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After Harry had given the lecture, while he was descending from the podium, however, one of the research assistants intercepted him, and began to ask him a question on the theory of relativity.... one that involved a lot of complex calculations and equations. Harry replied to the assistant “The answer to this question is very simple! In fact, it’s so simple, that I am going to let my chauffeur answer it!”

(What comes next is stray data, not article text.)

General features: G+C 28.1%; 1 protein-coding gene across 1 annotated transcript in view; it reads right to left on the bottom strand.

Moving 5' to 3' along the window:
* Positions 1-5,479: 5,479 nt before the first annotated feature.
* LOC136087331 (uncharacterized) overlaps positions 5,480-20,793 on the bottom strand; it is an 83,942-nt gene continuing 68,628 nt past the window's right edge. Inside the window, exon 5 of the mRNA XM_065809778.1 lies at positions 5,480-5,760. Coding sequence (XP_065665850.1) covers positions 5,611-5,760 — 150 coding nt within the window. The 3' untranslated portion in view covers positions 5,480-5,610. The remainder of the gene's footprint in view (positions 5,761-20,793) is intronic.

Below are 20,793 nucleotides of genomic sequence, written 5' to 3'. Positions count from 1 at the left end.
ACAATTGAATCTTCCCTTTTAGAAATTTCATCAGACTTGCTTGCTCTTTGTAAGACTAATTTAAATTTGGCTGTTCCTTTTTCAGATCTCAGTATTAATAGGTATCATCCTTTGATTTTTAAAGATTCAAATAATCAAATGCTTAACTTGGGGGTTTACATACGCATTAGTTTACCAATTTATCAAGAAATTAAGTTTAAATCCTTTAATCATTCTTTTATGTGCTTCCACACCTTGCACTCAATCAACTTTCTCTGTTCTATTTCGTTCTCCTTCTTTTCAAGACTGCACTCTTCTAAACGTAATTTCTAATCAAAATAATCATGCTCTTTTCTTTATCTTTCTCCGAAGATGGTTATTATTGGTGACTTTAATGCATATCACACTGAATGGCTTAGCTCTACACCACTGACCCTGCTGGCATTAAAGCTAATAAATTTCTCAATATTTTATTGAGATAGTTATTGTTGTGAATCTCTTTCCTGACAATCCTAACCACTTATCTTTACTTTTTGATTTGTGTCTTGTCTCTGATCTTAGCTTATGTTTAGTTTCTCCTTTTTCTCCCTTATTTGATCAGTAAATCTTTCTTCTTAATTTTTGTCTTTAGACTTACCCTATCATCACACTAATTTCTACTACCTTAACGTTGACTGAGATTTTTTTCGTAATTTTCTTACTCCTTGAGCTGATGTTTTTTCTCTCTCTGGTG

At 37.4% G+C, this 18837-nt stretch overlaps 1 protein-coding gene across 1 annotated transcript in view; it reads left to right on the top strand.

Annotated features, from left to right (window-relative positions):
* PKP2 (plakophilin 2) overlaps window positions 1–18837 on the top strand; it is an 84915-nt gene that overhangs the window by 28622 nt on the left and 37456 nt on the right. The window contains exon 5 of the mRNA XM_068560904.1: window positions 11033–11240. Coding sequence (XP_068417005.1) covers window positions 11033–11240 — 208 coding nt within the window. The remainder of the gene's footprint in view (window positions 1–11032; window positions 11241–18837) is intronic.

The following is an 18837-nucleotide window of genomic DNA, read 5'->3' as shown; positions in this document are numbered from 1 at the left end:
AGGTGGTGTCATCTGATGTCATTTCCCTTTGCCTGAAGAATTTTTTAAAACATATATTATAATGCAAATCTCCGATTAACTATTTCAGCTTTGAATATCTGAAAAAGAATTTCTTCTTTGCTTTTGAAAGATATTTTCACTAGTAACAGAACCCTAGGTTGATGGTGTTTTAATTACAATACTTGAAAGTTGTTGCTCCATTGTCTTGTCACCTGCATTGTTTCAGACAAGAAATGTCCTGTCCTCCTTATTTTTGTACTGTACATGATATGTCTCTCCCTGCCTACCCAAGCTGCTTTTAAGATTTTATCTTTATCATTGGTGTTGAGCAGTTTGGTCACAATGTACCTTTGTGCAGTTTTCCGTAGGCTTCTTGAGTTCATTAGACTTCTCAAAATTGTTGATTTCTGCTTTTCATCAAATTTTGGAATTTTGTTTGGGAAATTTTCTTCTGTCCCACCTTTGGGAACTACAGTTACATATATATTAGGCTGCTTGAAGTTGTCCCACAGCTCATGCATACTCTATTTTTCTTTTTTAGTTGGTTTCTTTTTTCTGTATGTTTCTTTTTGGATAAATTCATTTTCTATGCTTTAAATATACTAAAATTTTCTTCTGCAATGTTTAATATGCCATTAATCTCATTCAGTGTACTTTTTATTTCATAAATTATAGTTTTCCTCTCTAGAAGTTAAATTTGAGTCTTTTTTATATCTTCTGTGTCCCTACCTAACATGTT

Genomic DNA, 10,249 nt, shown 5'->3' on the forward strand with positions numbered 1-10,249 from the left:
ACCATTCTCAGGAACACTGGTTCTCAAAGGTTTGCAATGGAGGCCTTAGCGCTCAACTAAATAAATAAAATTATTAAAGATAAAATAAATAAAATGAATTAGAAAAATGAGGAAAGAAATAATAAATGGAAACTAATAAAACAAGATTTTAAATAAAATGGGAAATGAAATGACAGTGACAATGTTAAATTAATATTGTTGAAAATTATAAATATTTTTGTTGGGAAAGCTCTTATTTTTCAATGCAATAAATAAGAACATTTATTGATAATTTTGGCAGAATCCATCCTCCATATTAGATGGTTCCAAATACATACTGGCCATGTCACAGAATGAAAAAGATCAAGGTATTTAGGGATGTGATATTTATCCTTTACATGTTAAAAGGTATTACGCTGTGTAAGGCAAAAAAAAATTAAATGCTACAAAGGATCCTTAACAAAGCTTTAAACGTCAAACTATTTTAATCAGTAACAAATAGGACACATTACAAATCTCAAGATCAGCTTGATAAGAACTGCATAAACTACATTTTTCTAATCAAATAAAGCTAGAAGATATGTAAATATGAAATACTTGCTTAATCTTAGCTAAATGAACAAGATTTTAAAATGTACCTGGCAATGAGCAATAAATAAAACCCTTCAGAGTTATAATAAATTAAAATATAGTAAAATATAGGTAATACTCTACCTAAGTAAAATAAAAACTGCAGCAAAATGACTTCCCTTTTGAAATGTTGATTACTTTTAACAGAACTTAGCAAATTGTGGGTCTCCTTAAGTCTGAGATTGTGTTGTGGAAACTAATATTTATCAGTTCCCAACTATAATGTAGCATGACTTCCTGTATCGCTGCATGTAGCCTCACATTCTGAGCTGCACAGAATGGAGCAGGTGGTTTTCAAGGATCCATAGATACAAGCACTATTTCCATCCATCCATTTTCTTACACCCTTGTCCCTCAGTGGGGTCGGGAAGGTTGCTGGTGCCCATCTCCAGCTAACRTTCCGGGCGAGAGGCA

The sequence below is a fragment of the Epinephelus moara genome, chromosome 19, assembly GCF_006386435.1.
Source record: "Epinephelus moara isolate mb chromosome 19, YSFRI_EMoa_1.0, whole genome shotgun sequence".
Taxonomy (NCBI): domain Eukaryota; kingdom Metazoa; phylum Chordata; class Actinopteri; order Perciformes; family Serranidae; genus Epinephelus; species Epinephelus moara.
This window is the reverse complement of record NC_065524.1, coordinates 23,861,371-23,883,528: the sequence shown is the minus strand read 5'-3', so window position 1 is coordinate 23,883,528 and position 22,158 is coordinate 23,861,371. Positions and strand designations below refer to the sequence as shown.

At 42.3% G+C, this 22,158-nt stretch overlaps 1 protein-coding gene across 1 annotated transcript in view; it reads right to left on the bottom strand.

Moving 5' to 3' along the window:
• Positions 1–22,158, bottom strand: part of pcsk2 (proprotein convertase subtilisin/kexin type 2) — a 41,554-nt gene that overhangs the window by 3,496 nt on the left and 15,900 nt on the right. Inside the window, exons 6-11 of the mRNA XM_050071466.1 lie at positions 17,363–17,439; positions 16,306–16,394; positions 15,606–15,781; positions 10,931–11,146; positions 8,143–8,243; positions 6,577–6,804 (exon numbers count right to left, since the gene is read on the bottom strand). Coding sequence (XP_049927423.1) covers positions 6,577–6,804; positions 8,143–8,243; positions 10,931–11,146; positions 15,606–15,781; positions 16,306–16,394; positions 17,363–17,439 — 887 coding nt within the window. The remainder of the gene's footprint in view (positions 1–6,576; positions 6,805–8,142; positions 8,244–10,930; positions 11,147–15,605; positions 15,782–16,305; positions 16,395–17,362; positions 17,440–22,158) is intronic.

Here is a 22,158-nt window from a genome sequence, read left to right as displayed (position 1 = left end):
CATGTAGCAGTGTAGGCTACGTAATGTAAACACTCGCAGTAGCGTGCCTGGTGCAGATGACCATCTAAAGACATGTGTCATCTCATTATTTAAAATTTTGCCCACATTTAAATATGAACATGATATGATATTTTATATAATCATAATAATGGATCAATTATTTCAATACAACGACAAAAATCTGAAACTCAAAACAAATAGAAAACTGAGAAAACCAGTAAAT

Why is it not will let as the decision was taken when he was replying, he did not make any plan before answering?

Is going to used to say that the chauffeur is going to answer right now?

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As far as I know, "to be going to" expresses more like intent, rather than detailed plan.

Even so, "to be going to" is still suitable, because a plan is still a plan, regardless of when it was conceived: just now while speaking, or during the last 2 weeks.

"Will let" would work in this situation very well too.

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